At this point, the Christian can confidently stand on the Word of God as revealing truth. Praise God that we are not simply bags of space dust. We are human beings, made in the image of God. As image bearers we are far more valuable than we could ever quite imagine. We have been created with an actual identity as an individual. Our personality, our unique characteristics, our stories, our place in God’s greater story, are all legitimately valuable, and will exist for eternity. Unlike Eastern religions that often claim that the “self” is lost in eternity as we merge together into one divine state of harmony, Christianity fully value the self. The resurrection to come will be a resurrection of selves with actual bodies and minds and wills.
Lightman desperately wants to value the self and live in a universe with real moral guidance. But in order to do so he must forsake his own understanding of reality and “embrace the illusion of the self” as he calls it. Oh what funny, sad, and silly floating bags of random space dust we are! But wait, there’s more…
A Worldview of Self Pleasure
There was a truly wicked spin to the quote from Lightman above. It may be difficult to see at first glance because it is blanketed in quite gentle language. But Lightman moves from diagnosing reality to moral reasoning. And when he makes this shift we quickly see the deep rooted evil of his worldview. He says, “Here is the point I have finally attained. Since I cannot escape these sensations [the “I”], I might as well live in such a way as to maximize my pleasure and minimize my pain. Accordingly, I will try to eat delicious food, try to support my family, try to create beautiful things, and try to help those less fortunate than myself, because those activities bring my pleasure…” Here we have the ethics of ‘Space Dust Theology.’ Notice how the center of Lightman’s ethic is self-pleasure. He will eat delicious foods — why — because they bring him the illusion of pleasure. He will support his family — why — because this behavior brings him the illusion of pleasure. The list could go on, but the point is clear, the heartbeat of his ethics is ‘Self-pleasure.’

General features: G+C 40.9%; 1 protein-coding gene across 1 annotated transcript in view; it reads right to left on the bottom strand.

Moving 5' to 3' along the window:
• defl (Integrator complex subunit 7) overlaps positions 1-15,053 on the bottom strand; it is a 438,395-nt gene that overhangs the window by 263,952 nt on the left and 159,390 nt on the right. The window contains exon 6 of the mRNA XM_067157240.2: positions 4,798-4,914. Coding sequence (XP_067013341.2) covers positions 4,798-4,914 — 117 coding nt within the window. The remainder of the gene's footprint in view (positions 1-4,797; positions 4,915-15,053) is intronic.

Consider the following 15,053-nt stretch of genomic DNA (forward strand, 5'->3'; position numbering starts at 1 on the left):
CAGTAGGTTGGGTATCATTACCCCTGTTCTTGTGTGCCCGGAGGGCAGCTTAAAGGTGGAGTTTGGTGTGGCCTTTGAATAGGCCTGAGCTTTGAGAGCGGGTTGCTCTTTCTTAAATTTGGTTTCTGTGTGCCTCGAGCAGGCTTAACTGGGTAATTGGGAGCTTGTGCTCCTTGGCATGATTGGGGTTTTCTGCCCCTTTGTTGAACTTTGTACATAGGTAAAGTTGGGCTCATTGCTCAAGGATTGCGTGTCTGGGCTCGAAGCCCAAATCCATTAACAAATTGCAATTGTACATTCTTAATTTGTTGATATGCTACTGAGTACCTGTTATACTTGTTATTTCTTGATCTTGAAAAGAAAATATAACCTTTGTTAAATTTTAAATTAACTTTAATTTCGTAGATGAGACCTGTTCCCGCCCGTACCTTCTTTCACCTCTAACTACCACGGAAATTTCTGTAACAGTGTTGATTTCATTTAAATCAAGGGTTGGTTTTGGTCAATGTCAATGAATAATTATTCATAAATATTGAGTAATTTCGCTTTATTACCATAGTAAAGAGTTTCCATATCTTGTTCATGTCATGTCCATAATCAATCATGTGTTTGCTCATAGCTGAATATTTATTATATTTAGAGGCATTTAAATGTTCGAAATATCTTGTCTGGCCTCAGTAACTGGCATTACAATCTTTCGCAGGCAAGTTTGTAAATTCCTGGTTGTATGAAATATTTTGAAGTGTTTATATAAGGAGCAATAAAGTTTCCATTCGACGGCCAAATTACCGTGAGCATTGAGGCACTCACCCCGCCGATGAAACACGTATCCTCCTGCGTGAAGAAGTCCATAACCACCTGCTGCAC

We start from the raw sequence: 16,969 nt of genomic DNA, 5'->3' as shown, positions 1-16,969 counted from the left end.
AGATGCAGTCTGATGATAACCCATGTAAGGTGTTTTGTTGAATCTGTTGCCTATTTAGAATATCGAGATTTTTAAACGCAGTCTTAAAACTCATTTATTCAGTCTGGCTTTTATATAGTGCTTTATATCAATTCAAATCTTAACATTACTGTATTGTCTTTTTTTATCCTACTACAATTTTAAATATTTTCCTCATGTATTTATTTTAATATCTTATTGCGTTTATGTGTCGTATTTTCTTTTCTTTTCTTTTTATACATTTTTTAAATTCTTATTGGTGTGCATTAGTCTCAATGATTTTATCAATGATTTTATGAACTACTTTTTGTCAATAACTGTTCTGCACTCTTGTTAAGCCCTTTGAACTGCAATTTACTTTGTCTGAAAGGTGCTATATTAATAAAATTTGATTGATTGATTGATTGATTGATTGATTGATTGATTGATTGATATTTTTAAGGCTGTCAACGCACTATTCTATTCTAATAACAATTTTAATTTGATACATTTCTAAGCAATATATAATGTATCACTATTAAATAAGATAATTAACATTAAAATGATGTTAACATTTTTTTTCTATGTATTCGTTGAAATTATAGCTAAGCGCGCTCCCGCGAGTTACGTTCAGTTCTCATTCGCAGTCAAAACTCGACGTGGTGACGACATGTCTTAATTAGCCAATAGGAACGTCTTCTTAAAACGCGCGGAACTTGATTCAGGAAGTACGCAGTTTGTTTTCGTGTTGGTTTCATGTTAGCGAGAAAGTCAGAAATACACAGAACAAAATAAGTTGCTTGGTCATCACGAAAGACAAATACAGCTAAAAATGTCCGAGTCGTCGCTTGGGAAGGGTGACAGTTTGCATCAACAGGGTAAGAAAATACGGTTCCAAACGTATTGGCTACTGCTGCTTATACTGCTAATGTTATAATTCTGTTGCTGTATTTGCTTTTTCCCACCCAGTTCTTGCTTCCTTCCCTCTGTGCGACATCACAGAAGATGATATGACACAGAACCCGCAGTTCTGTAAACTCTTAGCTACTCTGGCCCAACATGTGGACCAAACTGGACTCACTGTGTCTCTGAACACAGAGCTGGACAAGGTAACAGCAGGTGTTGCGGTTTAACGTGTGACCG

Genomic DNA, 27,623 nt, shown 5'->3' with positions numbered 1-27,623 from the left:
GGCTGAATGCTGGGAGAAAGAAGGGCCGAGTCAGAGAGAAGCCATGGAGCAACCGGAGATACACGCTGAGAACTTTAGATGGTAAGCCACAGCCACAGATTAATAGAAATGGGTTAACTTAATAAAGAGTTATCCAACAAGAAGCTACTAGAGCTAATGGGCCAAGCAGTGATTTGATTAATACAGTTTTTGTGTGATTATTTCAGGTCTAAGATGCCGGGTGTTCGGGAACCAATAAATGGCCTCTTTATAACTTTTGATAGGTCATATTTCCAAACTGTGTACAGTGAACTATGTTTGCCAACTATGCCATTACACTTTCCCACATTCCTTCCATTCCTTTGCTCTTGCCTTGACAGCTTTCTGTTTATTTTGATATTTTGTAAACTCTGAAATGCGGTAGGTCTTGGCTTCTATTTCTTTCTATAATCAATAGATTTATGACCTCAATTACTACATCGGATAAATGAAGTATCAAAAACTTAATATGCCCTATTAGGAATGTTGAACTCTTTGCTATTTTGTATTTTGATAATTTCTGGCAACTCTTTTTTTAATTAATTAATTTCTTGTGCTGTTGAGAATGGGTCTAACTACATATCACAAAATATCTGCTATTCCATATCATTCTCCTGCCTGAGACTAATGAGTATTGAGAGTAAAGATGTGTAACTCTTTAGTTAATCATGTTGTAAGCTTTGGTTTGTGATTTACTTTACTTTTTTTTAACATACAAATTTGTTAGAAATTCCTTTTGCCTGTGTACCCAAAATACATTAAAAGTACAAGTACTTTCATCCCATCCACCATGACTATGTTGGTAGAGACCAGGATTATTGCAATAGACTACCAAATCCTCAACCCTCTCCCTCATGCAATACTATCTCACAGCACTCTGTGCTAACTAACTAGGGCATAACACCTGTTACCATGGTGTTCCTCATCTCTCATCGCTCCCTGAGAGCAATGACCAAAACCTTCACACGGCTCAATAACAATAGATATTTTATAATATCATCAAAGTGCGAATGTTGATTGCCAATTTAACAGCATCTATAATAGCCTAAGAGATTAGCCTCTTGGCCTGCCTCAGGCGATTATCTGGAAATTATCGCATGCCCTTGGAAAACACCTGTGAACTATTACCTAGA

Allow us to take this ethical foundation to its appropriate ends. What do we say to the person who takes real pleasure in harming others, in stealing from others, in murdering others? If the foundation for ethics is ‘self-pleasure’ then we would not be able to say anything meaningful at all. We would only be able to look at the thief and say, “It appears that your sense of pleasure is different than mine, so be it.” Because the reality is that as soon as we import an objective, transcendant, line of morality that says, “Stealing is wrong even if you take pleasure in it. Murder is wrong even if you take pleasure in it. Harming another is wrong even if you take pleasure in it,” then we have abandoned Lightman’s ‘Space Dust’ premise, and have moved to the Christian premise.
Further, we must note how shameless this statement by Lightman is. Lightman writes this book from a cottage on an island off the coast of Maine. This is a privileged place in society, that is not necessarily sinful, but at the very least is not common to all humanity. I’m curious what Lightman would say to the millions of people suffering from starvation and lack of water around the globe who quite literally do not have the opportunity to pursue the things that bring them the, “illusion of pleasure.” He would likely never say what he believes to be true, that their suffering is simply an “illusion.” After all, if there is no “self,” then “suffering” does not exist. He wouldn’t say that.